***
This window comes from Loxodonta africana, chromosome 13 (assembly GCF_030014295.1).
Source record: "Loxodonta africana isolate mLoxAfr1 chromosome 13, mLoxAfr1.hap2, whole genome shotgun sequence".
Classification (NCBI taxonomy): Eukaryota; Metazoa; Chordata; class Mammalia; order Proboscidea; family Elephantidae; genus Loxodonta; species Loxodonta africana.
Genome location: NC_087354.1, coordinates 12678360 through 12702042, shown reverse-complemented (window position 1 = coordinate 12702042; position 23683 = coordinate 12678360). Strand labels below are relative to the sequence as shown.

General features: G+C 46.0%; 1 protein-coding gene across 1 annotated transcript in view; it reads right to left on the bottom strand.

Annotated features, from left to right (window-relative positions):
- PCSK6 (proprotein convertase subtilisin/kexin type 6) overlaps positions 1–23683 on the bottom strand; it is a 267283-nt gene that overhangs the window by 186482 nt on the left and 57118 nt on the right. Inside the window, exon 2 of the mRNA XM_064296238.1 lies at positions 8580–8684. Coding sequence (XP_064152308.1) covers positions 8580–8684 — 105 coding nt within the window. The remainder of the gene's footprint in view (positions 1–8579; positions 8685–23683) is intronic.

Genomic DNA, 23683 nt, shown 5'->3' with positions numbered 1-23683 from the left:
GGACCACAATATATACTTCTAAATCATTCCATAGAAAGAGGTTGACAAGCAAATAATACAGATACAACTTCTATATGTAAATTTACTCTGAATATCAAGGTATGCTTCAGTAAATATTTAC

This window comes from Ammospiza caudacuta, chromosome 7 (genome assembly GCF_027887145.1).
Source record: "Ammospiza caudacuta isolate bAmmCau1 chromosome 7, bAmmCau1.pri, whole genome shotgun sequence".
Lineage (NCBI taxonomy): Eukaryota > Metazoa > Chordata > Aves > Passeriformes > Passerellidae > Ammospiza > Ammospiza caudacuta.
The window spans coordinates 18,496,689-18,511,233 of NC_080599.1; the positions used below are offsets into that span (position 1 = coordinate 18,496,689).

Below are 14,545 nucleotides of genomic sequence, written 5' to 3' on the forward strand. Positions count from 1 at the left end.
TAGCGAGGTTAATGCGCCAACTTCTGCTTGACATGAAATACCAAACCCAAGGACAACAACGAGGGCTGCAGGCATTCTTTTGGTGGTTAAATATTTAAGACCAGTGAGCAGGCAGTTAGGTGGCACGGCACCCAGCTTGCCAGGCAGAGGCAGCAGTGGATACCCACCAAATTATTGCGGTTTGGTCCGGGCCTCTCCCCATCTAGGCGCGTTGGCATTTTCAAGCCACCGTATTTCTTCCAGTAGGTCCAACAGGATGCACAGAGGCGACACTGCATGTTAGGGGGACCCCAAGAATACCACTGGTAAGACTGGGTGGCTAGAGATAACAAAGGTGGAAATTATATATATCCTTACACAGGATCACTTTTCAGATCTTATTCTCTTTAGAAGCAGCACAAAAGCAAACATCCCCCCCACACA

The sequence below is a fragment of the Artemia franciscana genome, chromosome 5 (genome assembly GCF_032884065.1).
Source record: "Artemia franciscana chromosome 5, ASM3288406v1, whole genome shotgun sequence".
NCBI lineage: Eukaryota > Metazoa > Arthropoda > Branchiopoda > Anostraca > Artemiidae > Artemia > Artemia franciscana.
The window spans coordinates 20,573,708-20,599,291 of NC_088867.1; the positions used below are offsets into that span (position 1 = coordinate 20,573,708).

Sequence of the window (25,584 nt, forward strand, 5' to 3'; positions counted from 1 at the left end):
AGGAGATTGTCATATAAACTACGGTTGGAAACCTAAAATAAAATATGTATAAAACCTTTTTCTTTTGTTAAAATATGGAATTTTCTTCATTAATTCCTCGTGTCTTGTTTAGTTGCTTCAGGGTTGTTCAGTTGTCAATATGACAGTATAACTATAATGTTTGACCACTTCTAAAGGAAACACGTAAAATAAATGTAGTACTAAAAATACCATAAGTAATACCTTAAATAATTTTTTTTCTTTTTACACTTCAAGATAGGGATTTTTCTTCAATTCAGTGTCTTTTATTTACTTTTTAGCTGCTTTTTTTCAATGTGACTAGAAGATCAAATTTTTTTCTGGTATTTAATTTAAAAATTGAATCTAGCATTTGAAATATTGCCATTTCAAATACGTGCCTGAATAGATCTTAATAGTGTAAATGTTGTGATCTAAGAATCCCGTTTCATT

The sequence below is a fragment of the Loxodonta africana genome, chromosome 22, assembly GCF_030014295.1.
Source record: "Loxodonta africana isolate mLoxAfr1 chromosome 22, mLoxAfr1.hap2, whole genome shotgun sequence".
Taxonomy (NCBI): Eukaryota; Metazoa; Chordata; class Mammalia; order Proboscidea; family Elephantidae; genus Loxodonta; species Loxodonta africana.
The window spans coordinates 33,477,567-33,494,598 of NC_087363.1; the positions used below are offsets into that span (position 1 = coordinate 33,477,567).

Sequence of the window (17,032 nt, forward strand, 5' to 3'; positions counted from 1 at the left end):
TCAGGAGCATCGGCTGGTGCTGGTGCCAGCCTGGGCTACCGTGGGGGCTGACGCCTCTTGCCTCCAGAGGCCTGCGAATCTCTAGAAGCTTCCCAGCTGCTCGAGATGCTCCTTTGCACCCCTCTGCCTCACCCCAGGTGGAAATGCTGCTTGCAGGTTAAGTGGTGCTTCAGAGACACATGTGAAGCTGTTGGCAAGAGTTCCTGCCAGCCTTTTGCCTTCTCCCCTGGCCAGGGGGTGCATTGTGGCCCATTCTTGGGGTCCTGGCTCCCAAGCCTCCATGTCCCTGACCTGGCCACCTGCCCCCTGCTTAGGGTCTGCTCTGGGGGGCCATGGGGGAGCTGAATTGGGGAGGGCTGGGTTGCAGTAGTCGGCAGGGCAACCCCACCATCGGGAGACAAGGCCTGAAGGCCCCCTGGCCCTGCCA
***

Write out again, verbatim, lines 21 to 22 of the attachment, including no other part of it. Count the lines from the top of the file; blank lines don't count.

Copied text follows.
AGGAGATTGTCATATAAACTACGGTTGGAAACCTAAAATAAAATATGTATAAAACCTTTTTCTTTTGTTAAAATATGGAATTTTCTTCATTAATTCCTCGTGTCTTGTTTAGTTGCTTCAGGGTTGTTCAGTTGTCAATATGACAGTATAACTATAATGTTTGACCACTTCTAAAGGAAACACGTAAAATAAATGTAGTACTAAAAATACCATAAGTAATACCTTAAATAATTTTTTTTCTTTTTACACTTCAAGATAGGGATTTTTCTTCAATTCAGTGTCTTTTATTTACTTTTTAGCTGCTTTTTTTCAATGTGACTAGAAGATCAAATTTTTTTCTGGTATTTAATTTAAAAATTGAATCTAGCATTTGAAATATTGCCATTTCAAATACGTGCCTGAATAGATCTTAATAGTGTAAATGTTGTGATCTAAGAATCCCGTTTCATT

The sequence below is a fragment of the Loxodonta africana genome, chromosome 22, assembly GCF_030014295.1.